On Tuesday, Rwandans woke up to shocking news of cruelty meted out on at least three helpless cows belonging to Genocide survivors in different parts of the country.
The attackers hacked the livestock multiple times with machetes leaving them for dead.
By press time, some of the cows were still battling for their lives after vets intervened.
These are not spontaneous attacks. Rather, they are part of a hate-inspired campaign against Genocide survivors that tends to be prevalent around this time when Rwandans embark on commemorating the 1994 Genocide against the Tutsi.
The attacks against the cows – usually those donated to disadvantaged survivors through the government’s One-Cow-Per-Poor-Family programme – are believed to be a manifestation of the genocide ideology that continues to be haboured by some inside and outside the country.
But these cowardly acts, often conducted under cover of darkness, are by no means an indication that the ideology is growing rather than diminishing.
To the contrary, there has been a significant decline in these and other heinous acts over the years, thanks to the growing conviction among Rwandans that hate and genocide ideology have no place in this country.
Nonetheless, these senseless actions by the remnants of the ideologues of division and bigotry in Rwanda’s tragic history should inspire Rwandans not to relent on the ever-present need to jealously guard their hard-earned security, social harmony and socio-economic development.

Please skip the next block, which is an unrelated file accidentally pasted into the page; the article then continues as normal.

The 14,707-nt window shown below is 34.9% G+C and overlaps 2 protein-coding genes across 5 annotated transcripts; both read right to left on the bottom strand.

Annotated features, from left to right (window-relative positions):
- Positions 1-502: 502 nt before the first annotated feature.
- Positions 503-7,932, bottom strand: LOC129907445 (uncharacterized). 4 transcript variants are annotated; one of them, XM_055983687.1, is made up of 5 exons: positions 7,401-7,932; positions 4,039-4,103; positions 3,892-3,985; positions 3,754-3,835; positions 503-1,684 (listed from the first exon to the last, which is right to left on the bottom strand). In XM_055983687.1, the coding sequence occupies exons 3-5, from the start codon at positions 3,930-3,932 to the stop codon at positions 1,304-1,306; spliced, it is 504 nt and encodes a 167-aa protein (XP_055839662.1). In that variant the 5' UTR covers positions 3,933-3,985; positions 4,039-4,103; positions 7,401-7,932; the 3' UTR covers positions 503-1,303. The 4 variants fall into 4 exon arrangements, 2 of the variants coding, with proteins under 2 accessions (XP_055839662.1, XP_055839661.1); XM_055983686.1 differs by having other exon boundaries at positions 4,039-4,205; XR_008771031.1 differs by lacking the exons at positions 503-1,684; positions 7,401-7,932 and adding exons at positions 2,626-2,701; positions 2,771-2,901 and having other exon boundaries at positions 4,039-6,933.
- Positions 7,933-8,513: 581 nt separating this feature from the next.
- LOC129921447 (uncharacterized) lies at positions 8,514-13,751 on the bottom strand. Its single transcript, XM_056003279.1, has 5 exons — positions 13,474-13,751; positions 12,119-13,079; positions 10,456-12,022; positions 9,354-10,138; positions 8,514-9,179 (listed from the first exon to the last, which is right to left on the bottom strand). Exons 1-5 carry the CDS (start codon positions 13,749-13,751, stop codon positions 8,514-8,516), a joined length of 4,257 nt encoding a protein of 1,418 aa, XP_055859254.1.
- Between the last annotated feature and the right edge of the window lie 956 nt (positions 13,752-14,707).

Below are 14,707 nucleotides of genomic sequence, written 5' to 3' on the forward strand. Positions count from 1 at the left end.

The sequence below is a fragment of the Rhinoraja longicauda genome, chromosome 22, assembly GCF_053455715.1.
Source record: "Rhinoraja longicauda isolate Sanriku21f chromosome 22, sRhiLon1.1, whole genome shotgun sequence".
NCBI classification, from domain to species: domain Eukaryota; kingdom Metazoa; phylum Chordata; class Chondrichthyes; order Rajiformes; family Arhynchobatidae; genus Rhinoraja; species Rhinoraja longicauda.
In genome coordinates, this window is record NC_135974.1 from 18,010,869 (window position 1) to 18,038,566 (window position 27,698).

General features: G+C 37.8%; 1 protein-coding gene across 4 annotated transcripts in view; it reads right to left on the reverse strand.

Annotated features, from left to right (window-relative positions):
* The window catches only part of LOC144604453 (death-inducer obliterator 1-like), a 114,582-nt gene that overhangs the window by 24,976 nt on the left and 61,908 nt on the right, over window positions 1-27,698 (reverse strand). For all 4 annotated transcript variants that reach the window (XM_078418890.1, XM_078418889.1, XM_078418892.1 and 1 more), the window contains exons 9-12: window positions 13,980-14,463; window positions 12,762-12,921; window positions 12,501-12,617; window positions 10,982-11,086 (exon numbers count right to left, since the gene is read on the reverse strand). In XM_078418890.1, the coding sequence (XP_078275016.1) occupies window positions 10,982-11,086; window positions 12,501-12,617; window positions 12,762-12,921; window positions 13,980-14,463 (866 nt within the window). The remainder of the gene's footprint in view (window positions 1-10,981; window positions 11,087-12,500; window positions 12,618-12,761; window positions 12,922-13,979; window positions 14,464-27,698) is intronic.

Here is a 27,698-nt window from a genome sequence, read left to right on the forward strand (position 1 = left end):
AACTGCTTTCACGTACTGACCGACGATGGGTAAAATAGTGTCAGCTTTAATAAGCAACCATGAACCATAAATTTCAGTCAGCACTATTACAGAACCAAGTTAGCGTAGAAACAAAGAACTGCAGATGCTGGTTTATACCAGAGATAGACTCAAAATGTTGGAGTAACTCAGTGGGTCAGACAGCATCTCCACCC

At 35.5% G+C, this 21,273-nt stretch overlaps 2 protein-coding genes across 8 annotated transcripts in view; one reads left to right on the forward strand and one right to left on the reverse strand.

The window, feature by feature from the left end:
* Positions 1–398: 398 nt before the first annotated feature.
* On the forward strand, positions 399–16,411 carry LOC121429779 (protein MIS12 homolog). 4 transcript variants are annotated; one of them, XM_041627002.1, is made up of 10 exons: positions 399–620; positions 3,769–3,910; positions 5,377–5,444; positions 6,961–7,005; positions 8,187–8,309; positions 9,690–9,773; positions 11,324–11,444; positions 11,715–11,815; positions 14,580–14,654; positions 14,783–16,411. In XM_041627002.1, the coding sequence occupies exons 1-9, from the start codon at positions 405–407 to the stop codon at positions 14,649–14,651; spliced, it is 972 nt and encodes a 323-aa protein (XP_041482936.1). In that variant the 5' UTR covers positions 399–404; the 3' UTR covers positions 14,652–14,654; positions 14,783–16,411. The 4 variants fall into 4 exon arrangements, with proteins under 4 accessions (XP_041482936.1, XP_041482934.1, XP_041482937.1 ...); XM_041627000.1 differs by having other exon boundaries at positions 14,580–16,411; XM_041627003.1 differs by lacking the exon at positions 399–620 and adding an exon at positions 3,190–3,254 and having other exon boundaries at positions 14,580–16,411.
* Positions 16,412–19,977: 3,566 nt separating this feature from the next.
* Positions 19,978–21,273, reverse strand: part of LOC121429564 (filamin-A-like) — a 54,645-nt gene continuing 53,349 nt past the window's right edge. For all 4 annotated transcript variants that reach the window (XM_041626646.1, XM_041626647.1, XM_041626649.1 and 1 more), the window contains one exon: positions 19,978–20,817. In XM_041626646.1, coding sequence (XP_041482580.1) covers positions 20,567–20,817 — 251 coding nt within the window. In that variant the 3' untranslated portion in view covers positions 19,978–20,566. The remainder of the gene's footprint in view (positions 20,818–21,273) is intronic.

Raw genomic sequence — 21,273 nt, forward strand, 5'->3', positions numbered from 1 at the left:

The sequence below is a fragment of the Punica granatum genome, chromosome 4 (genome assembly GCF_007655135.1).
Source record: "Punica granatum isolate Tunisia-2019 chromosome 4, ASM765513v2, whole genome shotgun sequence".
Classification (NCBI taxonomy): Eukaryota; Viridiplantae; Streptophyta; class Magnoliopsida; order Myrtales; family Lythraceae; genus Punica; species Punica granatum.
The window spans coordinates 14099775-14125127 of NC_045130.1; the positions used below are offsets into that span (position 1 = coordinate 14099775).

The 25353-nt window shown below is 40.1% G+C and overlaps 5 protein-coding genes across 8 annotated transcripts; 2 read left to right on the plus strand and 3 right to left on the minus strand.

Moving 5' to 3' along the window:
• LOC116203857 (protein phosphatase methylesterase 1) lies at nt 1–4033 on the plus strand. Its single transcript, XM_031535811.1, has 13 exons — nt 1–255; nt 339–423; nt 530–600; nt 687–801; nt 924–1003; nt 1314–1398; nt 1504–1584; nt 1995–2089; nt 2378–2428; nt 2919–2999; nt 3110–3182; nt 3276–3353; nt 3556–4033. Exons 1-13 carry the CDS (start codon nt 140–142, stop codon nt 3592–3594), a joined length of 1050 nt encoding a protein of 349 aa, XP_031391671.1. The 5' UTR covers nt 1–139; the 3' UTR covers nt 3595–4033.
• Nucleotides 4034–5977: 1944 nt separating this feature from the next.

Yet these incidents are a rude reminder that we still have a long way to go. These are challenges that we must collectively tackle head-on as a people. Through such initiatives as community policing and neighborhood watch, residents should be able to work closely with security organs in keeping peace and security and providing information that can lead to such negative elements.
In addition, manifestations of the crime of genocide ideology and hate must be treated with the urgency they deserve. Such cases as the coordinated attacks on Genocide survivors’ livestock are not random crimes that can be adjudicated by community-based mediators or Abunzi.
These are cases that call for thorough criminal investigations to identify the culprits and bring them to book.